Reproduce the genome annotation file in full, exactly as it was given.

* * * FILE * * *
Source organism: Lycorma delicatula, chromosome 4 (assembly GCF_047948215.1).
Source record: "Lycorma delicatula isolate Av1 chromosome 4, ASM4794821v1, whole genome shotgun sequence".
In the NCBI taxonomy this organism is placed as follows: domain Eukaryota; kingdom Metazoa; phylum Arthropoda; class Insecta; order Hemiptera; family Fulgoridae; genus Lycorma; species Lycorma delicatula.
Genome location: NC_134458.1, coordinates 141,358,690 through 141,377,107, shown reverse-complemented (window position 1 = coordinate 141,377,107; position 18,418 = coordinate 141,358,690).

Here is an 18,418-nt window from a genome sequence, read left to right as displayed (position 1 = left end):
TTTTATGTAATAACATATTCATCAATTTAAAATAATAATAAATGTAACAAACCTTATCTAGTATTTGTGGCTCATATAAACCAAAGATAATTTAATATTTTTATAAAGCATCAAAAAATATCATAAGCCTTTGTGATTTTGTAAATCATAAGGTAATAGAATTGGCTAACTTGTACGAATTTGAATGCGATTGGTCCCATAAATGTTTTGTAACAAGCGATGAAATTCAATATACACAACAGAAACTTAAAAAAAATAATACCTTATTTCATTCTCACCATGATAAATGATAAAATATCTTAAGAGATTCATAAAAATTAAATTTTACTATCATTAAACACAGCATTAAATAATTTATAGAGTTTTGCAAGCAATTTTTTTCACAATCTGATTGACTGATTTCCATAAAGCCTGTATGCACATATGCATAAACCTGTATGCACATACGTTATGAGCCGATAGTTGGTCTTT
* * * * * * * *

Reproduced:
Source organism: Lycorma delicatula, chromosome 4 (assembly GCF_047948215.1).
Source record: "Lycorma delicatula isolate Av1 chromosome 4, ASM4794821v1, whole genome shotgun sequence".
In the NCBI taxonomy this organism is placed as follows: domain Eukaryota; kingdom Metazoa; phylum Arthropoda; class Insecta; order Hemiptera; family Fulgoridae; genus Lycorma; species Lycorma delicatula.
Genome location: NC_134458.1, coordinates 141,358,690 through 141,377,107, shown reverse-complemented (window position 1 = coordinate 141,377,107; position 18,418 = coordinate 141,358,690).

Here is an 18,418-nt window from a genome sequence, read left to right as displayed (position 1 = left end):
TTTTATGTAATAACATATTCATCAATTTAAAATAATAATAAATGTAACAAACCTTATCTAGTATTTGTGGCTCATATAAACCAAAGATAATTTAATATTTTTATAAAGCATCAAAAAATATCATAAGCCTTTGTGATTTTGTAAATCATAAGGTAATAGAATTGGCTAACTTGTACGAATTTGAATGCGATTGGTCCCATAAATGTTTTGTAACAAGCGATGAAATTCAATATACACAACAGAAACTTAAAAAAAATAATACCTTATTTCATTCTCACCATGATAAATGATAAAATATCTTAAGAGATTCATAAAAATTAAATTTTACTATCATTAAACACAGCATTAAATAATTTATAGAGTTTTGCAAGCAATTTTTTTCACAATCTGATTGACTGATTTCCATAAAGCCTGTATGCACATATGCATAAACCTGTATGCACATACGTTATGAGCCGATAGTTGGTCTTT